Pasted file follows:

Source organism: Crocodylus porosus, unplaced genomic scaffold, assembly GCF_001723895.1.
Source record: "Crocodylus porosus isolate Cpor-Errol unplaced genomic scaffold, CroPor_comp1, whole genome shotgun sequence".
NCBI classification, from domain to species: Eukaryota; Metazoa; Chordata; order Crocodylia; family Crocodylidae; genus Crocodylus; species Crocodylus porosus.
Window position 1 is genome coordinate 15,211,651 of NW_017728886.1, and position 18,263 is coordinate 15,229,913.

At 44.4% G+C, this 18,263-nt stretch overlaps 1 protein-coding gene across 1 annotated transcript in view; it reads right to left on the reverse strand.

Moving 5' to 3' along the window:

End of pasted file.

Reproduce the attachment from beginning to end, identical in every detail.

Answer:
Source organism: Crocodylus porosus, unplaced genomic scaffold, assembly GCF_001723895.1.
Source record: "Crocodylus porosus isolate Cpor-Errol unplaced genomic scaffold, CroPor_comp1, whole genome shotgun sequence".
NCBI classification, from domain to species: Eukaryota; Metazoa; Chordata; order Crocodylia; family Crocodylidae; genus Crocodylus; species Crocodylus porosus.
Window position 1 is genome coordinate 15,211,651 of NW_017728886.1, and position 18,263 is coordinate 15,229,913.

At 44.4% G+C, this 18,263-nt stretch overlaps 1 protein-coding gene across 1 annotated transcript in view; it reads right to left on the reverse strand.

Moving 5' to 3' along the window: